- Well, almost any songwriter can write a catchy tune, and usually a ´genius´ is defined by his innovations and quality. When it comes to popular music, the songs need to be strong to stand the test of time. And usually the melody is the most unforgettable part of a song. Prince got it. Some of his songs like Purple Rain, When doves cry, Kiss and Nothing Compares 2 U still play on radio.


Unfortunately, lots of his 80s stuff sound ´dated´ because of the synths and electronic drums. The Beatles and Hendrix are dated, but in a ´cool´ way. I used to dislike ´Strange Relationship´ because of the arrangement. Today I like it, after hearing it on ONA. The new arrangement made the melody stand out. This is just an example.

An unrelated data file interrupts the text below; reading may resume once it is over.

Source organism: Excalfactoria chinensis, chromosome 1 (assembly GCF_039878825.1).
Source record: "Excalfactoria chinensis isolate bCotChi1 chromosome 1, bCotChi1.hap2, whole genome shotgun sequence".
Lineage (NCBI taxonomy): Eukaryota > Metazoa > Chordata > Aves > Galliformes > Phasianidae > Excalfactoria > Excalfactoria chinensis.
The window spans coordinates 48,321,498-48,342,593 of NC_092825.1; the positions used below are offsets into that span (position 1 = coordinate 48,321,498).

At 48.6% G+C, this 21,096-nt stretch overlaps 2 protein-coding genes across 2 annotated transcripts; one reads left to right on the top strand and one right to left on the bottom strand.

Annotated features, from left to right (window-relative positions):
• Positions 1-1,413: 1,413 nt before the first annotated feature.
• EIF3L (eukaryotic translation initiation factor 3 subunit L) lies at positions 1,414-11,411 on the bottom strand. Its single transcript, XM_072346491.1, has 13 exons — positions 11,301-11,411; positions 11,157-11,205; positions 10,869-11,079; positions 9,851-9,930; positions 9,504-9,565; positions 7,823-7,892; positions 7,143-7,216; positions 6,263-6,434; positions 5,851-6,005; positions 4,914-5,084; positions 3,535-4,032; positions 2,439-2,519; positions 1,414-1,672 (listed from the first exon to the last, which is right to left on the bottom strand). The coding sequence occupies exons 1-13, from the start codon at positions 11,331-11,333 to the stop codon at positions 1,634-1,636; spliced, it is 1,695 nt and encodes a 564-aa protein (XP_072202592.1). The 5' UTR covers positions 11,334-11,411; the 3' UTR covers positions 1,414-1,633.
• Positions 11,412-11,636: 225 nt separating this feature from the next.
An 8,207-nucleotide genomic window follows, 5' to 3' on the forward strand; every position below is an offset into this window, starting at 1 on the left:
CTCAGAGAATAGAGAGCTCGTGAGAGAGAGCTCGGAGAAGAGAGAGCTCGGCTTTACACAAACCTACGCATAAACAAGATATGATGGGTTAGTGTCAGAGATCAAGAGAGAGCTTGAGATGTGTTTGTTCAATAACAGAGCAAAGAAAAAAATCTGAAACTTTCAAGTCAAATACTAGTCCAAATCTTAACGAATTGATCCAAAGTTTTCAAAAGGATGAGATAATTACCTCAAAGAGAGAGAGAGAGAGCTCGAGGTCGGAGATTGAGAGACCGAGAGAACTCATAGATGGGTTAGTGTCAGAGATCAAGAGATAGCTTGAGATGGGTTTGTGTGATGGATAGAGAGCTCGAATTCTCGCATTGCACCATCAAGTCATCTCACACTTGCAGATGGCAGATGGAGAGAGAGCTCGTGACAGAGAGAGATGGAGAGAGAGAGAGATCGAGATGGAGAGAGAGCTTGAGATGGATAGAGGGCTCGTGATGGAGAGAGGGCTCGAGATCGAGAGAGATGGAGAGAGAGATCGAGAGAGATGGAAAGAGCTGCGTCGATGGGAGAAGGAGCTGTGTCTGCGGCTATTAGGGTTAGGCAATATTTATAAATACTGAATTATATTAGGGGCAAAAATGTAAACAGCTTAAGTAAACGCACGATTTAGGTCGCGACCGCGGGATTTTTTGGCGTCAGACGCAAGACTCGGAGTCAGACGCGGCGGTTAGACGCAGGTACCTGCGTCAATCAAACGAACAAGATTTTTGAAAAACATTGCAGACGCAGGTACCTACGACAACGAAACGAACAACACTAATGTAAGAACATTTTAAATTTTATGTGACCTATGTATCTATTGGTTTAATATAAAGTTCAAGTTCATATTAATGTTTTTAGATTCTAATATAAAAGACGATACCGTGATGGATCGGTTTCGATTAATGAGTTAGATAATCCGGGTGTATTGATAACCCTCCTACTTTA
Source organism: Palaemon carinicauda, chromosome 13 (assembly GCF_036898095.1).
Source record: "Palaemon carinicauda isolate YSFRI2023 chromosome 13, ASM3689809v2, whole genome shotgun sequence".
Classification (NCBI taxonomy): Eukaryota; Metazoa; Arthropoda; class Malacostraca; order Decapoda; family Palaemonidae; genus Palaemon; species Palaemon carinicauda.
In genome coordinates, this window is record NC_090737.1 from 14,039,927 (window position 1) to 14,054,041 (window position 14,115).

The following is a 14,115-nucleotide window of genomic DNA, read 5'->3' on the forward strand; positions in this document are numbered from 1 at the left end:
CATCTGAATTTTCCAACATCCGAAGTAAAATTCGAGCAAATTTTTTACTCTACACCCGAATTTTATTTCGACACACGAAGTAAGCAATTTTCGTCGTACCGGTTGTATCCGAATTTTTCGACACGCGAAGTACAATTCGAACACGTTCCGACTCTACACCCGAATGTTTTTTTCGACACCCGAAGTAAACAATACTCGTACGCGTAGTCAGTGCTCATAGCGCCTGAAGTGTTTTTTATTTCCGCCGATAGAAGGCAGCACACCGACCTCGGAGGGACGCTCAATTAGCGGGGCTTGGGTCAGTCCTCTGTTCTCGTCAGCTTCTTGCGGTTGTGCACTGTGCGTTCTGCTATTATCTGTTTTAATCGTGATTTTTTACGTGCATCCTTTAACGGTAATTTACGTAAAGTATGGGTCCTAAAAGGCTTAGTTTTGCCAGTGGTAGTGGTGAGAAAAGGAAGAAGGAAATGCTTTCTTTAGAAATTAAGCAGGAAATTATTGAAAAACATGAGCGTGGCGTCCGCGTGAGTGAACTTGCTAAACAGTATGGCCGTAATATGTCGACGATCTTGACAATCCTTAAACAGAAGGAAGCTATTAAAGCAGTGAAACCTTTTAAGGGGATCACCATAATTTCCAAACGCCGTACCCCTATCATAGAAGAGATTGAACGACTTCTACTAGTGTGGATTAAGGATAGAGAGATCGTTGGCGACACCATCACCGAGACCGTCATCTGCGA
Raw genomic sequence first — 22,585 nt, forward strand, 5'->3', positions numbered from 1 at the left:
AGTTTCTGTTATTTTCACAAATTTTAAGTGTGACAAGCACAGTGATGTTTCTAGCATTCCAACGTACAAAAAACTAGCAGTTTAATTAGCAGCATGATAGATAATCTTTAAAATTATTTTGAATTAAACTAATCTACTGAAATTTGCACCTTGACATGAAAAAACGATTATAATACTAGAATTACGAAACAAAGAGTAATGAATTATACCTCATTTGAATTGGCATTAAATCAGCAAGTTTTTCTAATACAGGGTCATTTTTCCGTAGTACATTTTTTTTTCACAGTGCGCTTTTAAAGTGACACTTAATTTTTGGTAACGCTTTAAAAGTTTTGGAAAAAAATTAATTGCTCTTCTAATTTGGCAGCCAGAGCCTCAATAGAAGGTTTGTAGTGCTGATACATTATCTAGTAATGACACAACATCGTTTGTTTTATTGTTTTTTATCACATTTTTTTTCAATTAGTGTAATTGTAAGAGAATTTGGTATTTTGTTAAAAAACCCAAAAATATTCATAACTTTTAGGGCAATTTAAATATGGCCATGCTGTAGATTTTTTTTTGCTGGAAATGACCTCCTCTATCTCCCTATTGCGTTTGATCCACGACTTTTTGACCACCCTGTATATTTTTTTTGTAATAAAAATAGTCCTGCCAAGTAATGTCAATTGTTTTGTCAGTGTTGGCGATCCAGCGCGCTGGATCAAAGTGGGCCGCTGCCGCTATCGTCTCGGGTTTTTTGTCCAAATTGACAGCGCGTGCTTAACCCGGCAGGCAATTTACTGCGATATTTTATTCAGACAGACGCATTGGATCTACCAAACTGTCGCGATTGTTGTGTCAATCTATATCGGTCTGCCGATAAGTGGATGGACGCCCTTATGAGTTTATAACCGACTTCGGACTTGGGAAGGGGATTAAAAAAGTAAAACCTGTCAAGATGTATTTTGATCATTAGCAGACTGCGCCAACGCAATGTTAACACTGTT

[Edited 2/9/06 17:08pm]
Peace
Gustavo Ribas
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Reply #9 posted 02/09/06 5:14pm

HalluRain

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GustavoRibas said:

HalluRain said:

I dunno, guys. Being able to write a catchy tune that everyone can sing along to doesn't equal musical genius in my book. Beethoven is known for not ever really writing strong melodies, but his orchestration and innovation in harmony and dynmics makes him stand out.

I hate to think that the public at large defines a talented songwriter on his/her ability to write tunes they can reliably embarass themselves with on karaoke night at the local watering hole. But given the general idiocy of the public in musical matters, I'm afraid this is the yardstick used by most.